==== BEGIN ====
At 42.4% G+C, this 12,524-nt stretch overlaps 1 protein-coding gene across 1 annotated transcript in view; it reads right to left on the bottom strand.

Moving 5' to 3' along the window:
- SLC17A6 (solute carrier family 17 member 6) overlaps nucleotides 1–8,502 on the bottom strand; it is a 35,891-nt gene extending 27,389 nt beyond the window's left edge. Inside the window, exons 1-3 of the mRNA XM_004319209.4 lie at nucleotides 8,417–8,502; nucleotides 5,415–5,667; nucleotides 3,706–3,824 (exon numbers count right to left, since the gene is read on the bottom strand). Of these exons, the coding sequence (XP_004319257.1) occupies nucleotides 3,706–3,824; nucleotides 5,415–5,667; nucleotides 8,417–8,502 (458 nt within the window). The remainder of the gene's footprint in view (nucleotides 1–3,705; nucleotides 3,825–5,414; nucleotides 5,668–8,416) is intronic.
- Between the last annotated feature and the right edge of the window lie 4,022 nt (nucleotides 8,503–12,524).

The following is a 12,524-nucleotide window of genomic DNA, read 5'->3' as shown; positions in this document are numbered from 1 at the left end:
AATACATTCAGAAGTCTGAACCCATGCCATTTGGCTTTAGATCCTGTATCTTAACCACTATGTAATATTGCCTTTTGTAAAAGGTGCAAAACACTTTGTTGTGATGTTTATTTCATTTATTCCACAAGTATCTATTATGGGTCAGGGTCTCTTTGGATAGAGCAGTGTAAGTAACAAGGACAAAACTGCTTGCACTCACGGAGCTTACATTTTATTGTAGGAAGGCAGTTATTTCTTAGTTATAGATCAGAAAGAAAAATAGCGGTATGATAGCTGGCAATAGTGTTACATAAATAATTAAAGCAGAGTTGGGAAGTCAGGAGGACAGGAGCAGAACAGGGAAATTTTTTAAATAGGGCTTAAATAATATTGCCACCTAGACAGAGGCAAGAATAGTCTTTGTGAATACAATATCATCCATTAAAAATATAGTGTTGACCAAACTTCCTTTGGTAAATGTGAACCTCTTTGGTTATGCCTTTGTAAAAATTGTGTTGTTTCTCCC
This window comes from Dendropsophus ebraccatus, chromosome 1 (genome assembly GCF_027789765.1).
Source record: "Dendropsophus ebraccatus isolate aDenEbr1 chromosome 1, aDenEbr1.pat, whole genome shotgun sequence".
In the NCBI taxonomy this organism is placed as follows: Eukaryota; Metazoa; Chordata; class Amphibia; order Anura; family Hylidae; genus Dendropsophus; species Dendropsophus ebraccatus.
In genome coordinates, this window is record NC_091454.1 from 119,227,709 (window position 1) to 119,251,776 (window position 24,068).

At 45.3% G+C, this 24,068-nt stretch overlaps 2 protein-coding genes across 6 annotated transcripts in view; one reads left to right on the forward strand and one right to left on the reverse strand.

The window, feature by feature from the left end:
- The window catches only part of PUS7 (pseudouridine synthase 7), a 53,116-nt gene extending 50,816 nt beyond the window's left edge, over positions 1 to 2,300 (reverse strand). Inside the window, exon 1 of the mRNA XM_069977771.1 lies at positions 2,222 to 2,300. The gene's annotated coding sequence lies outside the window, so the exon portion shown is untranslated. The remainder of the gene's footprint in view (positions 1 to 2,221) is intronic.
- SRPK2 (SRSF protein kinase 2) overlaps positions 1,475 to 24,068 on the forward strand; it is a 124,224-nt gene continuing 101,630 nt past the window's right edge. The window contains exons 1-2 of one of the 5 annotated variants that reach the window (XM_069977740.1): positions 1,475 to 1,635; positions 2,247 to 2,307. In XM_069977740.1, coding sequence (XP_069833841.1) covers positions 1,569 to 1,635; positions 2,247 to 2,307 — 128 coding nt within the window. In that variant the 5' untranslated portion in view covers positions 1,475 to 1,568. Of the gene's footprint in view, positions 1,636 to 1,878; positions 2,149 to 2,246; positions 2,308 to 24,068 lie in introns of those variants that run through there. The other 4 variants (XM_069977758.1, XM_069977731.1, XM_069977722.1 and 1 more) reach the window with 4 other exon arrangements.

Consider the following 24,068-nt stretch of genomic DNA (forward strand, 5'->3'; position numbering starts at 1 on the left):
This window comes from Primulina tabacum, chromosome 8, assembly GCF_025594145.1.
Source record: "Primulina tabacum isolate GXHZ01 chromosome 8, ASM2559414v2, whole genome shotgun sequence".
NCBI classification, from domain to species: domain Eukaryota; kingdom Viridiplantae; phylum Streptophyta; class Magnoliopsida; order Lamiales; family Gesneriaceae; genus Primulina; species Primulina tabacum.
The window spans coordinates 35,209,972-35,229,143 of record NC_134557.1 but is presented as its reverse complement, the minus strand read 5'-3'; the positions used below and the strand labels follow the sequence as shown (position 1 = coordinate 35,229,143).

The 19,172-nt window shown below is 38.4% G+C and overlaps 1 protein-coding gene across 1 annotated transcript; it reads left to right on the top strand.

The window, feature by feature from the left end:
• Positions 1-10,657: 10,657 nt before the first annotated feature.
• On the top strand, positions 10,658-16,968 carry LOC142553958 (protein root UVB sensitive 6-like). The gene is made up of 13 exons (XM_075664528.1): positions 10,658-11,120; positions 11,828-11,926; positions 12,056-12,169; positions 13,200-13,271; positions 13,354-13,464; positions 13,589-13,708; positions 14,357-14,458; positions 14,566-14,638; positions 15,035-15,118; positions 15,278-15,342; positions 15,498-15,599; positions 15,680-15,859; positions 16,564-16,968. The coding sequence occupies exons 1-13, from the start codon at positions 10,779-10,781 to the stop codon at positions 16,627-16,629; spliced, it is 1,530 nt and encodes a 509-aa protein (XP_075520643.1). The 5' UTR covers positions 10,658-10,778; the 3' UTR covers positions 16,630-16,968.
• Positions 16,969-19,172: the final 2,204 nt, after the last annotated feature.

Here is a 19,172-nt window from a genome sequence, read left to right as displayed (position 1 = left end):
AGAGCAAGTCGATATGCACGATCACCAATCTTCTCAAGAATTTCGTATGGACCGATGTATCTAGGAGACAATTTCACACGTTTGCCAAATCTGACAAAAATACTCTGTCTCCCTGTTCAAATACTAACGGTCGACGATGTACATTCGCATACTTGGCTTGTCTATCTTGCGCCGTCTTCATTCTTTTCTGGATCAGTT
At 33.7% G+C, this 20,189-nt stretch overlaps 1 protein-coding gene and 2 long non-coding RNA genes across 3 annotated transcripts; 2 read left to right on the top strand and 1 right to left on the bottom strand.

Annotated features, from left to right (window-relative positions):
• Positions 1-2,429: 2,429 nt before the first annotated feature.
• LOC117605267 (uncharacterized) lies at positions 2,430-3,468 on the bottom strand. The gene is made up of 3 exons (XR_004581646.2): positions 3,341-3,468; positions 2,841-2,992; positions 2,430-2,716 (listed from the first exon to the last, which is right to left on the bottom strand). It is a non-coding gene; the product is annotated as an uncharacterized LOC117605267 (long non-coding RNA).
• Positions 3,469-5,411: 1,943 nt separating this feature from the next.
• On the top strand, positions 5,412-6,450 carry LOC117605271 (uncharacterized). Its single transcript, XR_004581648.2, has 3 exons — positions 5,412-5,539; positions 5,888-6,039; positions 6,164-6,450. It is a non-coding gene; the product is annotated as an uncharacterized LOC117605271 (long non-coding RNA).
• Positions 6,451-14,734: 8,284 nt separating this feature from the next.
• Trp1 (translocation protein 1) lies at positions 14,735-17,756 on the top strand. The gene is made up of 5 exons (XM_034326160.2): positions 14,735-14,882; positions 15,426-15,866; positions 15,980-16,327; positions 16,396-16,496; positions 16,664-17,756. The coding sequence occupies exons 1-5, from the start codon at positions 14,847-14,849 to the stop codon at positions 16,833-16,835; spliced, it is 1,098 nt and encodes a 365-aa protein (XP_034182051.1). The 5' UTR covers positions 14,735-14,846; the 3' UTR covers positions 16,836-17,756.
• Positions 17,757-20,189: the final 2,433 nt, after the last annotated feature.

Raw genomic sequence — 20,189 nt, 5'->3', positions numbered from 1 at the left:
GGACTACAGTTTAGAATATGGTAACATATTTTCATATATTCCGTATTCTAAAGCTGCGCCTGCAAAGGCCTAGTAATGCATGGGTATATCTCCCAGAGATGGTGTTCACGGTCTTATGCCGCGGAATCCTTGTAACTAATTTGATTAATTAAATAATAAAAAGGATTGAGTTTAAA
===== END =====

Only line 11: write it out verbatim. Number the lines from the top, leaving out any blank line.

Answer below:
At 45.3% G+C, this 24,068-nt stretch overlaps 2 protein-coding genes across 6 annotated transcripts in view; one reads left to right on the forward strand and one right to left on the reverse strand.